Anyone?

Thanks
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post #13 of 36 (permalink) Old April 17th, 2007, 18:33
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www.mulsannescorner.com is a great place to start.

Any hole that vents towards the wake of the car works fine. That is why you see many race cars use louvers to make "wakes" by having abrupt angles exposed to the air stream. These generate low pressure pockets directly behind them, and in a way "suck" the air out of the wheel wells. What really happens is that high pressure air migrates to low pressure areas.
Understanding how this works is key, since if you do, you can solve it in a lot of different ways.

T
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post #14 of 36 (permalink) Old April 17th, 2007, 22:02
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Quote:
Originally Posted by Tomg
Understanding how this works is key, since if you do, you can solve it in a lot of different ways.
High to low. Check.

I talked to the owner of a Renault R5 Turbo one time and he pointed out that the vents on the rear fenders (by the taillights) are actually scoops. Air does funny stuff.
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post #15 of 36 (permalink) Old April 18th, 2007, 10:25
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Quote:
Originally Posted by Tomg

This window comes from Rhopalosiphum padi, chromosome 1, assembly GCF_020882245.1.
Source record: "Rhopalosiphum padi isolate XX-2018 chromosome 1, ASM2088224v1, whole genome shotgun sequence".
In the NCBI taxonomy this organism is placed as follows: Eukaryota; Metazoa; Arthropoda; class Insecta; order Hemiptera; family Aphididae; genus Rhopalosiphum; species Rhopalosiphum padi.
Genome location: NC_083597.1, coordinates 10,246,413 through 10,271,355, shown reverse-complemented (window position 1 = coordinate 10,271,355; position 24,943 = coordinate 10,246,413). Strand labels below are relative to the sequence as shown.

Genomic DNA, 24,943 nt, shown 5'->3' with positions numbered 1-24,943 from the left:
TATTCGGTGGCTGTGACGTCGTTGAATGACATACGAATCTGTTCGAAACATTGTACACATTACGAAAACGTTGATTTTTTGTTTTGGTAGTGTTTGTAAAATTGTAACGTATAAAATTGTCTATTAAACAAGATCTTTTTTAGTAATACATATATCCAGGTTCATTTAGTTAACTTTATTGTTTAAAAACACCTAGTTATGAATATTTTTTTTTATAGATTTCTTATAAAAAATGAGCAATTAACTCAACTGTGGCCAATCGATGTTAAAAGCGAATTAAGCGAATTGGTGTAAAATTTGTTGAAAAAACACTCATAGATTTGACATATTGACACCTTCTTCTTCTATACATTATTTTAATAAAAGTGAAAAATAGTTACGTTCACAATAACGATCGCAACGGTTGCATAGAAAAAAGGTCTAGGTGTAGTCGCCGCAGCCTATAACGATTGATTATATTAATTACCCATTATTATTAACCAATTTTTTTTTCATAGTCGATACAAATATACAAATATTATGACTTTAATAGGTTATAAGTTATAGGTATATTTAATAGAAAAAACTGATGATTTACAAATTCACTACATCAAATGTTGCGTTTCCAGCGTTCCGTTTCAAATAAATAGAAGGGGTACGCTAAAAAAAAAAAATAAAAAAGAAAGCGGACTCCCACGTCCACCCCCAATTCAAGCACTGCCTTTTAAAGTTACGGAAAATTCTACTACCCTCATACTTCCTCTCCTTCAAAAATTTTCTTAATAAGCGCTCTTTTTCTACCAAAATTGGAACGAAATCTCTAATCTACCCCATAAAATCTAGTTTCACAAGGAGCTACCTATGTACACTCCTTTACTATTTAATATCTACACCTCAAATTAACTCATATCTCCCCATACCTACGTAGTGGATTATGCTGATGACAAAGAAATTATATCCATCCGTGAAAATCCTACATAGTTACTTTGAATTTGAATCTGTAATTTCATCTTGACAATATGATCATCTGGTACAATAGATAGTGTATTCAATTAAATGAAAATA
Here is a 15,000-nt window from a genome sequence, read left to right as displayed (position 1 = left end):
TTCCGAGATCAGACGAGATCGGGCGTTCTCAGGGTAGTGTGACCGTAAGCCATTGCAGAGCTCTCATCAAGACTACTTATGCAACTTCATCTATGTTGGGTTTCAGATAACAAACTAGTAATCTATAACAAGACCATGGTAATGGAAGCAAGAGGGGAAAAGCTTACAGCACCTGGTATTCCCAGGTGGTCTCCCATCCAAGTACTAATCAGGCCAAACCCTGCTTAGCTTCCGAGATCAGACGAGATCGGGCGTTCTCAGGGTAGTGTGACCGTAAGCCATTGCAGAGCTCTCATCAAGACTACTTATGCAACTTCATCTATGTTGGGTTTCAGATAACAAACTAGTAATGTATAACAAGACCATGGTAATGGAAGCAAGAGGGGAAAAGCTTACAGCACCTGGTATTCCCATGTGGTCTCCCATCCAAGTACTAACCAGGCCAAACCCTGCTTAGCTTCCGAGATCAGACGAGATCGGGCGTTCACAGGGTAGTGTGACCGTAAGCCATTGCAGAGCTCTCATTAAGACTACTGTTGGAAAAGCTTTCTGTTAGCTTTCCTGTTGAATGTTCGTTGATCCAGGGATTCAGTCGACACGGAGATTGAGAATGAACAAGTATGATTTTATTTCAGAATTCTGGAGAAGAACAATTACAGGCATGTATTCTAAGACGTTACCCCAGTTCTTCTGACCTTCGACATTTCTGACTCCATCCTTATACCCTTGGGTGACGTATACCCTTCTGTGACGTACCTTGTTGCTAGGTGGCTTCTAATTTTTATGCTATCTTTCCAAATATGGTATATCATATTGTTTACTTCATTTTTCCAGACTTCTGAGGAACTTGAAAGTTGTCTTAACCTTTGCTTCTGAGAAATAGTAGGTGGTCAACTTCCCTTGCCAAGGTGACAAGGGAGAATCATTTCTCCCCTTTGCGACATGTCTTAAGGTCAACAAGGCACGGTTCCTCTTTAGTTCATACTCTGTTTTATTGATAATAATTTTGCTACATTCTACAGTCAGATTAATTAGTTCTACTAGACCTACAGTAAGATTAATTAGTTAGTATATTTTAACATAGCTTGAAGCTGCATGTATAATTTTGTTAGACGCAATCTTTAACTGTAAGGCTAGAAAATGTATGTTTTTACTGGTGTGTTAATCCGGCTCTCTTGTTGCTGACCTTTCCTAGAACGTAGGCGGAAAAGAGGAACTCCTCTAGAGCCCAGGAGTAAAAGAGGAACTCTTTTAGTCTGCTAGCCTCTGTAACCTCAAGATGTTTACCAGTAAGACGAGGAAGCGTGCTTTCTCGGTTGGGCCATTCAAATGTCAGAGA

www.mulsannescorner.com is a great place to start.

Any hole that vents towards the wake of the car works fine. That is why you see many race cars use louvers to make "wakes" by having abrupt angles exposed to the air stream. These generate low pressure pockets directly behind them, and in a way "suck" the air out of the wheel wells. What really happens is that high pressure air migrates to low pressure areas.
Understanding how this works is key, since if you do, you can solve it in a lot of different ways.

T
Your saying louvers (or cut vents) towards the wake of pressure. I just want to confirm then, that means venting on the wheel well on the front side, not the rear of the wheel well exiting. Correct?
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post #16 of 36 (permalink) Old April 20th, 2007, 01:00
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I am talking about either the top or the rear of the wheel well.
The louvres themselves most often sit on top of the fender with a clear path to the tire.
On others they have a couple of vertical louvres, in the bodywork just behind the wheel well. Some even just cut a section out, and angle the bodywork inwards, to get the air out.

T
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post #17 of 36 (permalink) Old April 20th, 2007, 05:42
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Quote:
Originally Posted by Tomg
I am talking about either the top or the rear of the wheel well.
The louvres themselves most often sit on top of the fender with a clear path to the tire.
On others they have a couple of vertical louvres, in the bodywork just behind the wheel well. Some even just cut a section out, and angle the bodywork inwards, to get the air out.